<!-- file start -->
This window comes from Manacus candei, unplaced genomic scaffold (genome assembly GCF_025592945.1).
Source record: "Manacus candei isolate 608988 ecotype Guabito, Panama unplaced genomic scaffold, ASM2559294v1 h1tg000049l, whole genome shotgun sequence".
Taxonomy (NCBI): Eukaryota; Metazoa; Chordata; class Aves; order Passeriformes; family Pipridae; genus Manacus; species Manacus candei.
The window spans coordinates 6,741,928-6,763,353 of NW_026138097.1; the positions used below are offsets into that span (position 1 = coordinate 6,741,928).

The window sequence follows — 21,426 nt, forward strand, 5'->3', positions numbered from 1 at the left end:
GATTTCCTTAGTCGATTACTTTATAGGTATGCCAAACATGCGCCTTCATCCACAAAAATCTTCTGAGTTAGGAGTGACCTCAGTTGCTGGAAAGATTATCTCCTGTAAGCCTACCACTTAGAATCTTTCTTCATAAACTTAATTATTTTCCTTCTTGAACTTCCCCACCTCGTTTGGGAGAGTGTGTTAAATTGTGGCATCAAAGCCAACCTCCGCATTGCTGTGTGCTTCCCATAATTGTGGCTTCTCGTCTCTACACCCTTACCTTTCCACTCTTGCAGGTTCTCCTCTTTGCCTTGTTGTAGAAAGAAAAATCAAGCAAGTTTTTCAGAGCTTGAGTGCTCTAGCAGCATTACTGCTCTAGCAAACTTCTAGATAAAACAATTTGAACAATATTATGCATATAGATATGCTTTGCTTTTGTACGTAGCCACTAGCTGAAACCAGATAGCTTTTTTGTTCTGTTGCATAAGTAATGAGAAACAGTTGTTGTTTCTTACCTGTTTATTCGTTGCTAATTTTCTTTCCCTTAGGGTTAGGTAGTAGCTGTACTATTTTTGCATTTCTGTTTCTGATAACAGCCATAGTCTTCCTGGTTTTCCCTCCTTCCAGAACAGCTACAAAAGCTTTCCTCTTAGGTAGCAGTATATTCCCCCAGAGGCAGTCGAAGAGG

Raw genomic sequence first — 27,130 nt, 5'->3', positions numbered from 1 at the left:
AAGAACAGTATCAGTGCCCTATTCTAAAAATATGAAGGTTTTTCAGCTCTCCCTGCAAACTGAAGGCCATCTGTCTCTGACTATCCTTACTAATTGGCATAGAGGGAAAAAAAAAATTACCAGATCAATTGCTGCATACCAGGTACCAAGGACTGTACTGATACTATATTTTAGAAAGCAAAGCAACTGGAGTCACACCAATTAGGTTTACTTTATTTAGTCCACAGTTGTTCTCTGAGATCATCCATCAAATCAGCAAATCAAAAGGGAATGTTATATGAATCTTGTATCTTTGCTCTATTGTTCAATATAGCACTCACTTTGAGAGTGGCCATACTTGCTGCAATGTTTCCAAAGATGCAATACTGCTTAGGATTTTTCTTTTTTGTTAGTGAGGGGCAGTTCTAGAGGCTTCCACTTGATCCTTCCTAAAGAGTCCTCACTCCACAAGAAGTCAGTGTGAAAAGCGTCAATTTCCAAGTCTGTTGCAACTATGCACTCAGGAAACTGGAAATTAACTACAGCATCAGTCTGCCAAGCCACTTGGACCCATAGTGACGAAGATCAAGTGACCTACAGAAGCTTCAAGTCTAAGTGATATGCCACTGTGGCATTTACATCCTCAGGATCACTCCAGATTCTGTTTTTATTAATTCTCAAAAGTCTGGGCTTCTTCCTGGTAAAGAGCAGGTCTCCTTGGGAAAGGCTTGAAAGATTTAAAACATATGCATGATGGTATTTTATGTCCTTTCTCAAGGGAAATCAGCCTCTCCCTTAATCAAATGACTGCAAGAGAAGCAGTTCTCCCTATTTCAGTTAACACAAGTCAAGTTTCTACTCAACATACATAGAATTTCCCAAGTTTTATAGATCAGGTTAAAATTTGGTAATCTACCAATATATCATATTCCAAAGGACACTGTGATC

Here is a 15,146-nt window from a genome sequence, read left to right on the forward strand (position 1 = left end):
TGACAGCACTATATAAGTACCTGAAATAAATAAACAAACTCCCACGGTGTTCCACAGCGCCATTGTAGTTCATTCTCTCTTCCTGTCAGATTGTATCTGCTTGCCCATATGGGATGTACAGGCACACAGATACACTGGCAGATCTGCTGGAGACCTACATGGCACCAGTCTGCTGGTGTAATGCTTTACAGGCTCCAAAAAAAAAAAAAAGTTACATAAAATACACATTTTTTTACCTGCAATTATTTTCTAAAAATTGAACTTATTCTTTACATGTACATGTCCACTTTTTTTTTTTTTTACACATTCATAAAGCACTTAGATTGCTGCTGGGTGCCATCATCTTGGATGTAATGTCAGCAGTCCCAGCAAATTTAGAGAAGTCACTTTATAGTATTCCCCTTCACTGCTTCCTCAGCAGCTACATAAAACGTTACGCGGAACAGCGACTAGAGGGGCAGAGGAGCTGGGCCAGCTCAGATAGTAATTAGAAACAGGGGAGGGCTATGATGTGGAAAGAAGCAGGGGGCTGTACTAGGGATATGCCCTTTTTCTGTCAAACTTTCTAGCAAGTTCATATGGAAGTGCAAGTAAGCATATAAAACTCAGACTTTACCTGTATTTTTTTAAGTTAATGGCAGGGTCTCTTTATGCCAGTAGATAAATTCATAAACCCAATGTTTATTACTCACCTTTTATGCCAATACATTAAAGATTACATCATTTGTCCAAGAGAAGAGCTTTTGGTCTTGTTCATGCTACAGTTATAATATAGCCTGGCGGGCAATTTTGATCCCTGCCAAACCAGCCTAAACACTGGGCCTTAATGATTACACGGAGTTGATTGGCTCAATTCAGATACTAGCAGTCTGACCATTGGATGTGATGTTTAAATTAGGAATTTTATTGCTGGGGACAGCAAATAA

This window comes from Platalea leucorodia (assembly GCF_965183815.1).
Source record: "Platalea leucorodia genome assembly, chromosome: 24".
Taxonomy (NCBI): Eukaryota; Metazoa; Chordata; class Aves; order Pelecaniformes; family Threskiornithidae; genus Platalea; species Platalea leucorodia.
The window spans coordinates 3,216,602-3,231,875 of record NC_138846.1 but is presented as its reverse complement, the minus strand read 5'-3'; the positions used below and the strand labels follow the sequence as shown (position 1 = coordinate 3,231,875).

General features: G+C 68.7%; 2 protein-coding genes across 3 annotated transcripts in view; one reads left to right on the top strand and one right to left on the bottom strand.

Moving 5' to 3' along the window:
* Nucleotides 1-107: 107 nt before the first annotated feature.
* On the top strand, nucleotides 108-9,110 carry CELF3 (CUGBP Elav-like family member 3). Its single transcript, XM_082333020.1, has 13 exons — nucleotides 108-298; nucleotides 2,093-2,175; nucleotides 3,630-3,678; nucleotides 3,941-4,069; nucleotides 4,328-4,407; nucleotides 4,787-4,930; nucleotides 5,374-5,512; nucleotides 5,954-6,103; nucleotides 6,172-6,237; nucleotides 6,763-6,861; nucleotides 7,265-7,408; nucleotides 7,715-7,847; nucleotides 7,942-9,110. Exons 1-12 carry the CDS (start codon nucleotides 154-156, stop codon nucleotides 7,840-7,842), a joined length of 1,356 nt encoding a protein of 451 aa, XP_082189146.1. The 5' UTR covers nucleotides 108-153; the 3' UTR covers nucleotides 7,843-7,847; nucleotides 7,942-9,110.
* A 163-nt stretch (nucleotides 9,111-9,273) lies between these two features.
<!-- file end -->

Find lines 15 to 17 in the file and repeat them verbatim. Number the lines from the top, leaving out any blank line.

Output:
General features: G+C 68.7%; 2 protein-coding genes across 3 annotated transcripts in view; one reads left to right on the top strand and one right to left on the bottom strand.

Moving 5' to 3' along the window:
* Nucleotides 1-107: 107 nt before the first annotated feature.